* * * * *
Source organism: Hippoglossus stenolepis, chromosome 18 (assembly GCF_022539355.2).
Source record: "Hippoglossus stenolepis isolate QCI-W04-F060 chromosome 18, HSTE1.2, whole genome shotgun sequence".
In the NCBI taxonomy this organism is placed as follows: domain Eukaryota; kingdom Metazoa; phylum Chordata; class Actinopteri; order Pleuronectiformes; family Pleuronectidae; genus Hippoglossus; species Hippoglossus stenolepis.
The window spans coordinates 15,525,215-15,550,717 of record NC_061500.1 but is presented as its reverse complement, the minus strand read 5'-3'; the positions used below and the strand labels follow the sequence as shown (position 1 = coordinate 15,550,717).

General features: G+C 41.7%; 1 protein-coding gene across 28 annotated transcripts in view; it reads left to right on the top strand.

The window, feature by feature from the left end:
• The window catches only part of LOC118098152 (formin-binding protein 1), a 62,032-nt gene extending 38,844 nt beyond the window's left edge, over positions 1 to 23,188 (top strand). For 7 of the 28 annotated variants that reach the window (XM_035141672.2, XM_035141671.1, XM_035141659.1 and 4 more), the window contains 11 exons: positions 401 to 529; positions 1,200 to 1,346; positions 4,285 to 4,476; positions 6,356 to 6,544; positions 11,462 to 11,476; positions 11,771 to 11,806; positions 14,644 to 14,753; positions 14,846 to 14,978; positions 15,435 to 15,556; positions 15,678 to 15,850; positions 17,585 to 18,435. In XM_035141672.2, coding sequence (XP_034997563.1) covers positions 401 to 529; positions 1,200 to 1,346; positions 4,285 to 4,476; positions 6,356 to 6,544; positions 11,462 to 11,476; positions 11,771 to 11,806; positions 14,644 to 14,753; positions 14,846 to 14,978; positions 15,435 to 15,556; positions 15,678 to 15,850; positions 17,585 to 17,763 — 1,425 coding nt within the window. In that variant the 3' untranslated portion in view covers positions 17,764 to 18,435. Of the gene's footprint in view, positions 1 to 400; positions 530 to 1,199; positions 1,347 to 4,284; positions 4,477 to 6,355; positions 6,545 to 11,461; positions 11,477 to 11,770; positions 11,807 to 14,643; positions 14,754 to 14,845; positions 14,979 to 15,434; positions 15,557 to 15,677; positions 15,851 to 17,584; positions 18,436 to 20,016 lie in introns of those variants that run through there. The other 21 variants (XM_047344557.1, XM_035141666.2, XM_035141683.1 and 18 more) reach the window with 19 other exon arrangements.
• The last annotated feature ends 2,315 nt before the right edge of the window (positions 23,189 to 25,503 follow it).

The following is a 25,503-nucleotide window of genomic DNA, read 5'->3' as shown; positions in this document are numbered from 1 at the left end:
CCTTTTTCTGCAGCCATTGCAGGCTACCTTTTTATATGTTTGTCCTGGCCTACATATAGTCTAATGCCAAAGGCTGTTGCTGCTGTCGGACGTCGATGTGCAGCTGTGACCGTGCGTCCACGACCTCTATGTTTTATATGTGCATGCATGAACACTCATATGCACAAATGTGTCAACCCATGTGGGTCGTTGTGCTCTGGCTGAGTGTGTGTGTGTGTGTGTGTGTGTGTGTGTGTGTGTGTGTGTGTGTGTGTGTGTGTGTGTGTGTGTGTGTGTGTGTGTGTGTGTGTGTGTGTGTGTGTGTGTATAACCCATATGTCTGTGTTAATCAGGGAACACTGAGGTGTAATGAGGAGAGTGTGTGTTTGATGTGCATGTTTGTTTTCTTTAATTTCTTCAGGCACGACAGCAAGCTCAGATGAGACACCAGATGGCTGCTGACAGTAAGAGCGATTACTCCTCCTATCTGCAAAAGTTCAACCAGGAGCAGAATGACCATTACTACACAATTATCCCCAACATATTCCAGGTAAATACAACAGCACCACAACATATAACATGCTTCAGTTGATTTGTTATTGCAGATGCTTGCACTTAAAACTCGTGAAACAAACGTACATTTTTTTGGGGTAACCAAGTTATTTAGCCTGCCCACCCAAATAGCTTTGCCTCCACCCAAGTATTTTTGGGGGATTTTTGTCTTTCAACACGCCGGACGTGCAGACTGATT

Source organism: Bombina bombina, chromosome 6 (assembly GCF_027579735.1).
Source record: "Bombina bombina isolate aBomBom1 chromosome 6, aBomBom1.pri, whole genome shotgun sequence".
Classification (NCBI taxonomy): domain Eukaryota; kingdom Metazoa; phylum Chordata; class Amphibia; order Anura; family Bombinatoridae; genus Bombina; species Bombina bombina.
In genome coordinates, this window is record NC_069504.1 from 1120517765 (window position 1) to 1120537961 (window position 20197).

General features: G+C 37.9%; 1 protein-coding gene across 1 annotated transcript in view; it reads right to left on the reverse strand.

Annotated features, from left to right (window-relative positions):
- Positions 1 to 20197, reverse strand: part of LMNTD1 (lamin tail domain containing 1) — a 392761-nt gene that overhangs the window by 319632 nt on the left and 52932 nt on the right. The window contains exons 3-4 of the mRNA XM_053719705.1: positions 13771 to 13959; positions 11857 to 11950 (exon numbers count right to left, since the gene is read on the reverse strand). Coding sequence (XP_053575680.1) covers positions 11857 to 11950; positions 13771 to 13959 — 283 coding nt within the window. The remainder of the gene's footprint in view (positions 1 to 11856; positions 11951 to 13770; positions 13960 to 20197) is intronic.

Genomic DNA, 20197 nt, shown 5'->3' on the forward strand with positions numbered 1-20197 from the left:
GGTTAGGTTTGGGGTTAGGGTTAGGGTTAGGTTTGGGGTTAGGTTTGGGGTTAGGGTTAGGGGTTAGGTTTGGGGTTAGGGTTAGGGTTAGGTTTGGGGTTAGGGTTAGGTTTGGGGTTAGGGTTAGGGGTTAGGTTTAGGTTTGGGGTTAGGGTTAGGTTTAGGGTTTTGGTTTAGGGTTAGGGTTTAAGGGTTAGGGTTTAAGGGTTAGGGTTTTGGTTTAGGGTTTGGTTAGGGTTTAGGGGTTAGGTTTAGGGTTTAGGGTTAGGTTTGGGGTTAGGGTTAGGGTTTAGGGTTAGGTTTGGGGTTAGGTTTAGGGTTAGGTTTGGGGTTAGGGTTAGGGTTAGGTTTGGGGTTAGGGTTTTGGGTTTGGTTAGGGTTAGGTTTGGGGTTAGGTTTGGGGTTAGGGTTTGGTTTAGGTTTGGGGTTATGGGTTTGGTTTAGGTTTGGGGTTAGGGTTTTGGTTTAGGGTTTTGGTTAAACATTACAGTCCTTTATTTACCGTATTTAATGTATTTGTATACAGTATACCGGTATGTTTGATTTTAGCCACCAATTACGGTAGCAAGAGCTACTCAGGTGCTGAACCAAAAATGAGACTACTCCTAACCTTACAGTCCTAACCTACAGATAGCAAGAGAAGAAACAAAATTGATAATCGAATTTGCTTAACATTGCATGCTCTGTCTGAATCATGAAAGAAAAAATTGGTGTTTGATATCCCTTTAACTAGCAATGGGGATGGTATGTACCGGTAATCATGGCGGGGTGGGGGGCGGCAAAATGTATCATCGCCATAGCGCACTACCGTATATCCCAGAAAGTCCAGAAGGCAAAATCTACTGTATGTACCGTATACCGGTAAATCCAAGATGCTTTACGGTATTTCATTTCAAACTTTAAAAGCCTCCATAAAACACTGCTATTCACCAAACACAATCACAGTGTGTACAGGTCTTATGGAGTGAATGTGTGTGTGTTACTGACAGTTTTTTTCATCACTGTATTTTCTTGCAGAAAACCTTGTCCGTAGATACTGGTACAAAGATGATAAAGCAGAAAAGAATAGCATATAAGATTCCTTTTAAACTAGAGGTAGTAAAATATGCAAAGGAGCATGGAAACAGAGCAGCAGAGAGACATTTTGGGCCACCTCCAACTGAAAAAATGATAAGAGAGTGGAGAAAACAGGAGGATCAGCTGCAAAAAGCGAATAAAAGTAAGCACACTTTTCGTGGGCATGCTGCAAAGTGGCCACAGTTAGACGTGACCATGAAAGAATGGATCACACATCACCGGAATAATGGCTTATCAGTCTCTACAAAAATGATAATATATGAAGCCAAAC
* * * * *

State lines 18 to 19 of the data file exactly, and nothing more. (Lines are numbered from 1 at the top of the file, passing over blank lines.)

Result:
Genomic DNA, 20197 nt, shown 5'->3' on the forward strand with positions numbered 1-20197 from the left:
GGTTAGGTTTGGGGTTAGGGTTAGGGTTAGGTTTGGGGTTAGGTTTGGGGTTAGGGTTAGGGGTTAGGTTTGGGGTTAGGGTTAGGGTTAGGTTTGGGGTTAGGGTTAGGTTTGGGGTTAGGGTTAGGGGTTAGGTTTAGGTTTGGGGTTAGGGTTAGGTTTAGGGTTTTGGTTTAGGGTTAGGGTTTAAGGGTTAGGGTTTAAGGGTTAGGGTTTTGGTTTAGGGTTTGGTTAGGGTTTAGGGGTTAGGTTTAGGGTTTAGGGTTAGGTTTGGGGTTAGGGTTAGGGTTTAGGGTTAGGTTTGGGGTTAGGTTTAGGGTTAGGTTTGGGGTTAGGGTTAGGGTTAGGTTTGGGGTTAGGGTTTTGGGTTTGGTTAGGGTTAGGTTTGGGGTTAGGTTTGGGGTTAGGGTTTGGTTTAGGTTTGGGGTTATGGGTTTGGTTTAGGTTTGGGGTTAGGGTTTTGGTTTAGGGTTTTGGTTAAACATTACAGTCCTTTATTTACCGTATTTAATGTATTTGTATACAGTATACCGGTATGTTTGATTTTAGCCACCAATTACGGTAGCAAGAGCTACTCAGGTGCTGAACCAAAAATGAGACTACTCCTAACCTTACAGTCCTAACCTACAGATAGCAAGAGAAGAAACAAAATTGATAATCGAATTTGCTTAACATTGCATGCTCTGTCTGAATCATGAAAGAAAAAATTGGTGTTTGATATCCCTTTAACTAGCAATGGGGATGGTATGTACCGGTAATCATGGCGGGGTGGGGGGCGGCAAAATGTATCATCGCCATAGCGCACTACCGTATATCCCAGAAAGTCCAGAAGGCAAAATCTACTGTATGTACCGTATACCGGTAAATCCAAGATGCTTTACGGTATTTCATTTCAAACTTTAAAAGCCTCCATAAAACACTGCTATTCACCAAACACAATCACAGTGTGTACAGGTCTTATGGAGTGAATGTGTGTGTGTTACTGACAGTTTTTTTCATCACTGTATTTTCTTGCAGAAAACCTTGTCCGTAGATACTGGTACAAAGATGATAAAGCAGAAAAGAATAGCATATAAGATTCCTTTTAAACTAGAGGTAGTAAAATATGCAAAGGAGCATGGAAACAGAGCAGCAGAGAGACATTTTGGGCCACCTCCAACTGAAAAAATGATAAGAGAGTGGAGAAAACAGGAGGATCAGCTGCAAAAAGCGAATAAAAGTAAGCACACTTTTCGTGGGCATGCTGCAAAGTGGCCACAGTTAGACGTGACCATGAAAGAATGGATCACACATCACCGGAATAATGGCTTATCAGTCTCTACAAAAATGATAATATATGAAGCCAAAC